Protection of Vital Structures

The only way to avoid injury to important structures is to visualize the part of the structure that lies in the field of dissection. The inflammatory reaction and scarring characteristic of many gastroduodenal lesions can cause distortion of the normal anatomy. This distortion, coupled with the extreme variability in “normal” anatomy, makes dissection in this region extremely hazardous unless good visualization or identification of the vital structures to be preserved is constantly sought.

The simple maneuver of opening the common bile duct in certain instances is useful when the porta hepatis is involved in ulcer scar or inflammatory reaction. It is important to recognize the possible distortion of normal anatomic configurations of the common bile duct and the pancreatic ducts. A catheter or Bakes bile duct dilator introduced via choledochotomy is reassuring when dissecting a duodenum that is thickened, distorted, or inflamed. Special care should be taken to avoid injury to the common hepatic artery, which sometimes can be retracted near a posterior penetrating duodenal ulcer crater. On the greater curvature
side of the pyloric region, the middle colic artery can be so densely adherent to the ulcer scar that it easily may be mistaken for the right gastroepiploic artery.

Caution should be used to avoid vigorous palpation or traction in the region of the spleen. The splenic vessels, particularly in older persons, are friable and easily torn. Moderate traction on the greater curvature of the stomach is sufficient to cause tearing of the splenic vessels or of the splenic substance. When such an accident occurs, appropriate splenic repair should be carried out; splenectomy may be necessary if the bleeding cannot be controlled with argon beam coagulation. Splenectomy is not a catastrophe; it can appreciably increase morbidity and even mortality.

The tenets of good modern surgery—the gentle handling of tissues, the avoidance of undue traction, and meticulous identification of adjacent structures to be preserved—are essential to a technically satisfactory operation.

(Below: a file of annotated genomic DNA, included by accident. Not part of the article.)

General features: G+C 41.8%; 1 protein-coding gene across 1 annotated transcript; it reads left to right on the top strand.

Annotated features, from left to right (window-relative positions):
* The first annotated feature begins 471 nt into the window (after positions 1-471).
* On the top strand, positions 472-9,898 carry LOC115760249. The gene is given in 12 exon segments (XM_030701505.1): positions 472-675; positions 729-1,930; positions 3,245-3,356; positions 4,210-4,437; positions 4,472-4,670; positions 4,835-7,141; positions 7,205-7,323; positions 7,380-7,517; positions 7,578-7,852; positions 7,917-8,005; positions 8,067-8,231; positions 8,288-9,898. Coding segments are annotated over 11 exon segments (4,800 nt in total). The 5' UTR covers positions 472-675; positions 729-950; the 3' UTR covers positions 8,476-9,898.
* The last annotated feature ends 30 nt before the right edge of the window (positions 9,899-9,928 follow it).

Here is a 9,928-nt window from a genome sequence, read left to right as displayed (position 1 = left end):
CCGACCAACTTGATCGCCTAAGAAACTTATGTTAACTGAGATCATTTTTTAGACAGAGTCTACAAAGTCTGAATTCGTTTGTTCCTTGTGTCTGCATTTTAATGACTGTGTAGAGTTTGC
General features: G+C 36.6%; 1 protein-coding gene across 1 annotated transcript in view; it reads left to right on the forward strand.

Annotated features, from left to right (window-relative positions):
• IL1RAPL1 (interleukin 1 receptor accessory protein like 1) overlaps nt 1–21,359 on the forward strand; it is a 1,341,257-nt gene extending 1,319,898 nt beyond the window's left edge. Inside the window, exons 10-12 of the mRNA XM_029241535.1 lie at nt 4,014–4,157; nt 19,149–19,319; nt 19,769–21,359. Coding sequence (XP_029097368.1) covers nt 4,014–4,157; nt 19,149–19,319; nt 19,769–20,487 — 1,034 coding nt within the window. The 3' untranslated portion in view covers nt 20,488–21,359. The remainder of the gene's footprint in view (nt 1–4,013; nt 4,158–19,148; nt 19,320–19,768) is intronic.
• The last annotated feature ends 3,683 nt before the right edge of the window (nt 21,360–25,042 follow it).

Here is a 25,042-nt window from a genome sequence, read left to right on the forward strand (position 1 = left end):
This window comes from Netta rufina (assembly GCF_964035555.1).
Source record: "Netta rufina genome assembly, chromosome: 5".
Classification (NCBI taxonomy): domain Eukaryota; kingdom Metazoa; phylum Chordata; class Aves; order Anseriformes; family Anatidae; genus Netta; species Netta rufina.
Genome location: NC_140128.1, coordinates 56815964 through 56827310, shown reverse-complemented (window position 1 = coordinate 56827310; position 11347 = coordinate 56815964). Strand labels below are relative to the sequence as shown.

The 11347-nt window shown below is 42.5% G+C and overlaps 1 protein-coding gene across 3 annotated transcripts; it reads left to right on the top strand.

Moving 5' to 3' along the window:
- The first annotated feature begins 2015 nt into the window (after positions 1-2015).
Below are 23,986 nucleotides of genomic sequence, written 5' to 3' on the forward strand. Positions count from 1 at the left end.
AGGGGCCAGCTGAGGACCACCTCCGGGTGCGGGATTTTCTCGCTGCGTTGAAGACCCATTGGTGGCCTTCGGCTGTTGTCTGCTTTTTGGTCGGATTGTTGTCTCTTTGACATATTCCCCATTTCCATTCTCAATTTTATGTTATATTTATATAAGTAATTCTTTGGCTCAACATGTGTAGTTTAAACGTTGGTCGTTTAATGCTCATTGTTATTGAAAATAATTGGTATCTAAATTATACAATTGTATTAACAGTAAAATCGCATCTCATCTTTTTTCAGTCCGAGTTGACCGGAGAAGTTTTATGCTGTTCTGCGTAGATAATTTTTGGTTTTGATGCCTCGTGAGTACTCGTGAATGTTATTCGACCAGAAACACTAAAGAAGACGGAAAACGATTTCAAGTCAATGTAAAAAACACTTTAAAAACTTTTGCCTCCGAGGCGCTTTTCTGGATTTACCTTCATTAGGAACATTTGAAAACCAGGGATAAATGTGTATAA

Avoidance of Mass Ligatures

In dividing the blood supply to the portion of the stomach and duodenum to be resected, it is important that small bites of tissue be ligated. Especially in patients with a large quantity of omental fat, there is a tendency, if the vessel ligatures are placed around large quantities of this fat, for the vessels to retract proximal to the ligature and cause troublesome hematomas or a dangerous hemorrhage. Particularly in older people, I have been impressed with the increased quantity of fat that surrounds the left gastric vessels high on the lesser curvature. This situation is observed even in thin elderly patients.

Removal of Ulcer

In association with gastric resection, I regularly remove the duodenal ulcer for mechanical rather than physiologic reasons. Only rarely do I leave a duodenal ulcer in situ. However, I do not hesitate to leave the depths of an ulcer crater in the tissue into which it may have penetrated.

Technical Procedure

Only the combined operation of selective vagotomy plus hemigastrectomy (antrectomy) plus gastroduodenal anastomosis is described in this section. The sequence of performance of the various steps applies to most operations. However, certain conditions germane to each situation can make a somewhat altered sequence more desirable. A step-by-step description of the technique is undertaken merely because it is easier to describe it in this manner. It is the integration of all these steps into a smoothly performed surgical procedure that is productive of technical satisfaction.

The surgical technique I prefer (Table 1) is described in the following 11 steps.


An upper midline abdominal incision is used almost exclusively. This incision is begun in the left xiphocostal angle and is extended down the linea alba to the level of the umbilicus or below, if necessary. The incision is usually approximately 15 cm long. In patients for whom the distance between the costal arch and the umbilicus is short, I extend the incision inferiorly to one side of the umbilicus. If more room is needed proximally, I excise the xiphoid process. The peritoneum is cut approximately 2 cm to the left and lateral to the skin and fascial incision, which gives a “staggered” effect so that the underpart of the fascial closure is more or less protected by the intact peritoneum.

Abdominal Exploration